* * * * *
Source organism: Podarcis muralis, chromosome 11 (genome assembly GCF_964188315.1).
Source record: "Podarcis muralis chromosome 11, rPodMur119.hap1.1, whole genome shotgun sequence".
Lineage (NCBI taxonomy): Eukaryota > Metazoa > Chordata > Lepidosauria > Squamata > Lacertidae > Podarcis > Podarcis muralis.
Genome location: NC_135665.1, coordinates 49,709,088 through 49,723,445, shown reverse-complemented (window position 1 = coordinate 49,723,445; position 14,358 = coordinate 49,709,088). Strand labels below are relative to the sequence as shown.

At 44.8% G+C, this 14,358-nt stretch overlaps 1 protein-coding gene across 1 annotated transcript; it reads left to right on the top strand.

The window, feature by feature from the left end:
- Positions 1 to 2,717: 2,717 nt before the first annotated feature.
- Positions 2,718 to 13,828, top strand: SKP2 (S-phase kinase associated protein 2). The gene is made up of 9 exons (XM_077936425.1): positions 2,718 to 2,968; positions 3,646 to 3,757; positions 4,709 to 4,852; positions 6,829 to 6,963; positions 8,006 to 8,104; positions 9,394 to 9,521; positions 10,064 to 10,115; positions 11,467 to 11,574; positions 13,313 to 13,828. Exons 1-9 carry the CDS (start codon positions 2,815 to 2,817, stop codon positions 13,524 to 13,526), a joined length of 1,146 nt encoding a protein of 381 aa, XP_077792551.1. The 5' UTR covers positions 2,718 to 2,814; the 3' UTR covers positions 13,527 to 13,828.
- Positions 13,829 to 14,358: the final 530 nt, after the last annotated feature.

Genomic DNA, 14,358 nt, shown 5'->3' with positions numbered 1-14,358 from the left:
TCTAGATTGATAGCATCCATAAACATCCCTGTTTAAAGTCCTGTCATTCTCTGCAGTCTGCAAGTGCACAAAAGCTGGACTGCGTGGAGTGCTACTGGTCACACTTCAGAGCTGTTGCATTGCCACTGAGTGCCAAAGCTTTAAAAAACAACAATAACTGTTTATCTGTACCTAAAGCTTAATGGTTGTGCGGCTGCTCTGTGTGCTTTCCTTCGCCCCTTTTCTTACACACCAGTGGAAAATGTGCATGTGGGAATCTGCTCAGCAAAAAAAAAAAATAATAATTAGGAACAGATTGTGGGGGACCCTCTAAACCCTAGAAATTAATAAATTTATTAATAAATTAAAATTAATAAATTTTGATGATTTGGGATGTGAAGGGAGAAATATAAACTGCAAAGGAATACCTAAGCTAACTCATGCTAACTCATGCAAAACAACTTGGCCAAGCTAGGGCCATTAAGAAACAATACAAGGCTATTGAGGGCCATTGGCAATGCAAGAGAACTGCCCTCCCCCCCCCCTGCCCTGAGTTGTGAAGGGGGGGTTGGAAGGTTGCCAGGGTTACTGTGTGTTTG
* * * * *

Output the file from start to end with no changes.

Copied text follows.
Source organism: Podarcis muralis, chromosome 11 (genome assembly GCF_964188315.1).
Source record: "Podarcis muralis chromosome 11, rPodMur119.hap1.1, whole genome shotgun sequence".
Lineage (NCBI taxonomy): Eukaryota > Metazoa > Chordata > Lepidosauria > Squamata > Lacertidae > Podarcis > Podarcis muralis.
Genome location: NC_135665.1, coordinates 49,709,088 through 49,723,445, shown reverse-complemented (window position 1 = coordinate 49,723,445; position 14,358 = coordinate 49,709,088). Strand labels below are relative to the sequence as shown.

At 44.8% G+C, this 14,358-nt stretch overlaps 1 protein-coding gene across 1 annotated transcript; it reads left to right on the top strand.

The window, feature by feature from the left end:
- Positions 1 to 2,717: 2,717 nt before the first annotated feature.
- Positions 2,718 to 13,828, top strand: SKP2 (S-phase kinase associated protein 2). The gene is made up of 9 exons (XM_077936425.1): positions 2,718 to 2,968; positions 3,646 to 3,757; positions 4,709 to 4,852; positions 6,829 to 6,963; positions 8,006 to 8,104; positions 9,394 to 9,521; positions 10,064 to 10,115; positions 11,467 to 11,574; positions 13,313 to 13,828. Exons 1-9 carry the CDS (start codon positions 2,815 to 2,817, stop codon positions 13,524 to 13,526), a joined length of 1,146 nt encoding a protein of 381 aa, XP_077792551.1. The 5' UTR covers positions 2,718 to 2,814; the 3' UTR covers positions 13,527 to 13,828.
- Positions 13,829 to 14,358: the final 530 nt, after the last annotated feature.

Genomic DNA, 14,358 nt, shown 5'->3' with positions numbered 1-14,358 from the left:
TCTAGATTGATAGCATCCATAAACATCCCTGTTTAAAGTCCTGTCATTCTCTGCAGTCTGCAAGTGCACAAAAGCTGGACTGCGTGGAGTGCTACTGGTCACACTTCAGAGCTGTTGCATTGCCACTGAGTGCCAAAGCTTTAAAAAACAACAATAACTGTTTATCTGTACCTAAAGCTTAATGGTTGTGCGGCTGCTCTGTGTGCTTTCCTTCGCCCCTTTTCTTACACACCAGTGGAAAATGTGCATGTGGGAATCTGCTCAGCAAAAAAAAAAAATAATAATTAGGAACAGATTGTGGGGGACCCTCTAAACCCTAGAAATTAATAAATTTATTAATAAATTAAAATTAATAAATTTTGATGATTTGGGATGTGAAGGGAGAAATATAAACTGCAAAGGAATACCTAAGCTAACTCATGCTAACTCATGCAAAACAACTTGGCCAAGCTAGGGCCATTAAGAAACAATACAAGGCTATTGAGGGCCATTGGCAATGCAAGAGAACTGCCCTCCCCCCCCCCTGCCCTGAGTTGTGAAGGGGGGGTTGGAAGGTTGCCAGGGTTACTGTGTGTTTG